Sunday, August 07, 2016
At the headwaters of Western philosophy, Plato warned us not to be taken in by mere perception. The images we perceive are but copies of copies, he said; only the intellect could “see” true Goodness or Beauty. The image is not the reality.
But would it be possible to intertwine words and images so those images push us to understand more deeply the reality that the words alone cannot adequately describe? That’s the goal of an extraordinary “graphic novel” called “Unflattening” ($22.95 in paperback from Harvard University Press) by Nick Sousanis.
Sousanis has joined the full-time faculty of San Francisco State University to teach “comics as a way of thinking.” Though it may sound like a prime example of misspent education, Sousanis’ book is a serious challenge to the status quo which, he claims, serves to narrow our vision and undermine our potential.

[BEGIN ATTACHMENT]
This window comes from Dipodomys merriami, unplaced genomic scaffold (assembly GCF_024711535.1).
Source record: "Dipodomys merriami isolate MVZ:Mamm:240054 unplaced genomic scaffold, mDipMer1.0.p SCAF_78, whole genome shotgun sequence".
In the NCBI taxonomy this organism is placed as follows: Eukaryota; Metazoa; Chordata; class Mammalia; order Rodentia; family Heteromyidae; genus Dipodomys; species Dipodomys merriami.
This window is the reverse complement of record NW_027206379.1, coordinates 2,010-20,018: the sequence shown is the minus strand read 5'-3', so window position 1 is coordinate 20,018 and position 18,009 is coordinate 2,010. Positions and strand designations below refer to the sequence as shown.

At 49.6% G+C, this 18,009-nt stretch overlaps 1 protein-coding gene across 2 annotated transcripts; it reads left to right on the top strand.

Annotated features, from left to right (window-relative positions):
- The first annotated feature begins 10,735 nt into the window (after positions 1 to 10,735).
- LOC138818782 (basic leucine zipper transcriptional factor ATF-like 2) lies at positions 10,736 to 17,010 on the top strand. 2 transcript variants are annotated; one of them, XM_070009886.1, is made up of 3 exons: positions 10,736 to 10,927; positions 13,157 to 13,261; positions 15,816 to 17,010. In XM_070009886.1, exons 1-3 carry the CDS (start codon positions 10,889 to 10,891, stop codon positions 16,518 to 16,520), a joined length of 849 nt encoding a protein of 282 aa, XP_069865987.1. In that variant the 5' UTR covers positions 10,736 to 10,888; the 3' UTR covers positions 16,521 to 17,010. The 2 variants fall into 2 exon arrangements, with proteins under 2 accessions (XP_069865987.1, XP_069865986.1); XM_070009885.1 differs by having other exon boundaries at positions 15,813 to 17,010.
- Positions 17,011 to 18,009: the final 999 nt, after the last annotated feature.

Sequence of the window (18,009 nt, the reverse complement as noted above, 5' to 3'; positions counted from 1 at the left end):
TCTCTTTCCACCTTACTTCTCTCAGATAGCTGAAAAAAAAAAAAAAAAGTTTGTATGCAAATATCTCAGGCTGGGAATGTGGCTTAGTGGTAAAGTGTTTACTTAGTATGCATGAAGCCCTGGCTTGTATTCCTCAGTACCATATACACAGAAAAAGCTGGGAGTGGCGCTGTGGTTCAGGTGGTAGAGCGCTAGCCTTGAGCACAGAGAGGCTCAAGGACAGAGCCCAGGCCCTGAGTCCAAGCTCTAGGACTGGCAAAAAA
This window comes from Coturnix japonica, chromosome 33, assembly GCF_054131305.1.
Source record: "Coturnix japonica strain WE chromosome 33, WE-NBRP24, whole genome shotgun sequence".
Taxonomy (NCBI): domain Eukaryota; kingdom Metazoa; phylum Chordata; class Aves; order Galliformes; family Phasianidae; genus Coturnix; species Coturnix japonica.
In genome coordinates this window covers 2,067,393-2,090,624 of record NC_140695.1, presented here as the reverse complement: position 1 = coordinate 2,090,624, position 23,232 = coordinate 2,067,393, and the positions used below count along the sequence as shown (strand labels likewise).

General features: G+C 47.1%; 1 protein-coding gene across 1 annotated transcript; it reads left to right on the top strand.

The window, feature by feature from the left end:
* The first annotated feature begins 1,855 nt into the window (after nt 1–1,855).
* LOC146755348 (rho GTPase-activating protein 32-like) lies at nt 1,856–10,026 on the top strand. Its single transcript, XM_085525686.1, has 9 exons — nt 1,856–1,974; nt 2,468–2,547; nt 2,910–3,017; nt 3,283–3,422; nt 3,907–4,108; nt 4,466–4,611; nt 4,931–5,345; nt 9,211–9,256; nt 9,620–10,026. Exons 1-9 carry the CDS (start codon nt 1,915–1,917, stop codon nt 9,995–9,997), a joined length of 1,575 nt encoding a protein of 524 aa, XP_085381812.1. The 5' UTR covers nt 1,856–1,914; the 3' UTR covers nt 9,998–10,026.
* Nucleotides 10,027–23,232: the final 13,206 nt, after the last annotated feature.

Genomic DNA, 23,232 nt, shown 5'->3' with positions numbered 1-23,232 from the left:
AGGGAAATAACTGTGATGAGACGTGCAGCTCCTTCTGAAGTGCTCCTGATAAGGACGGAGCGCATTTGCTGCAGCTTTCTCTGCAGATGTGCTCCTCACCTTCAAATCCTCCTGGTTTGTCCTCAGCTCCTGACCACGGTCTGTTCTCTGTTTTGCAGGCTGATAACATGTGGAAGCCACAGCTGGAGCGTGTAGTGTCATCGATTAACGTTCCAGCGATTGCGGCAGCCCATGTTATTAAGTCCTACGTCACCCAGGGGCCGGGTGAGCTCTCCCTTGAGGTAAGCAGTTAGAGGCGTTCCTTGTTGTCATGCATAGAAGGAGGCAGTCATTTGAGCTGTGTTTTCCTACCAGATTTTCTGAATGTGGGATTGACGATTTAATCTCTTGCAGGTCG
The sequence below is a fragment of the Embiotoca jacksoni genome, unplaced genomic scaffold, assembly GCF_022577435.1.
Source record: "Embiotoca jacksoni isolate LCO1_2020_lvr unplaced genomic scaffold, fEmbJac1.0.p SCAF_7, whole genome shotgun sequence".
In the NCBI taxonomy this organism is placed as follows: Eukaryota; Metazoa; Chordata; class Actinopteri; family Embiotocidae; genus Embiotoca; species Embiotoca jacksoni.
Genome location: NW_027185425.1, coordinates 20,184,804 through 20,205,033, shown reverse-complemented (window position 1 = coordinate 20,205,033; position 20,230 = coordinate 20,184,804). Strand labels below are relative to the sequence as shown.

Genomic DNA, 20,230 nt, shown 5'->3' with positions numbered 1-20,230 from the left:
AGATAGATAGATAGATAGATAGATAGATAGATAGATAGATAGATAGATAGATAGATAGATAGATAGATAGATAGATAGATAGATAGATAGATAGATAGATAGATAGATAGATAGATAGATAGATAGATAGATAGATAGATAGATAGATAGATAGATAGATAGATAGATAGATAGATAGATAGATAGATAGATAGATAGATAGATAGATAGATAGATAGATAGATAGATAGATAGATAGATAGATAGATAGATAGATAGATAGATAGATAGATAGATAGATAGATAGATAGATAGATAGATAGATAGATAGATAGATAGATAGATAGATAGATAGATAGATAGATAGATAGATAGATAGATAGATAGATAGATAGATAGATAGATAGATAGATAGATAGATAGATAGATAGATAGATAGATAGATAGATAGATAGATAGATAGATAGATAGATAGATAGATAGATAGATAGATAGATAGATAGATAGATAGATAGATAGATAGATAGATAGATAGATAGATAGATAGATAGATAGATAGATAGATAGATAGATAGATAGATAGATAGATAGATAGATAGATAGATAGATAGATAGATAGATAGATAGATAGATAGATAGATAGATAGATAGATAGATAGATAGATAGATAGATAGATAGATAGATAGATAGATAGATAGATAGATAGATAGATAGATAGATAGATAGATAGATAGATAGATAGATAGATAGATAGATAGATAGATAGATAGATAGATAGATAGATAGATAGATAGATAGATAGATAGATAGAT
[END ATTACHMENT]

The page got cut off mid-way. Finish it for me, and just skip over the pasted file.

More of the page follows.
He draws on a nineteenth-century satiric novel called “Flatland,” by Edwin Abbott, in which “A. Square” tells of life in a two-dimensional world. He can’t imagine a world of three dimensions: A sphere passing through Flatland would only appear as an expanding and contracting circle. Similarly, we have trouble breaking through our “reliance on a solitary vantage point … a single line of thought … where we see only what we’re looking for.”
Instead, comic art can be used for crucial ends in bringing to our attention multiple perspectives in which “distinctive viewpoints still remain” but they are “now no longer isolated … (but) viewed as integral to the whole.” Sousanis uses the thought of scientists, philosophers, literary critics and artists to connect, as in a web, a phantasmagoria of images.
The bottom line? “Perception is not dispensable. It's not mere decoration or afterthought, but integral to thought, a fundamental partner in making meaning. In reuniting thinking and seeing.” Sousanis’ black-and-white drawings are choreographed with the text in minute detail and are never mere illustrations of the words.
In comics, when the eye travels from panel to panel as a conversation unfolds, time turns into space (the physical space of each drawing). If time is the fourth dimension, then comics can help us grasp a reality that A. Square could never even dream.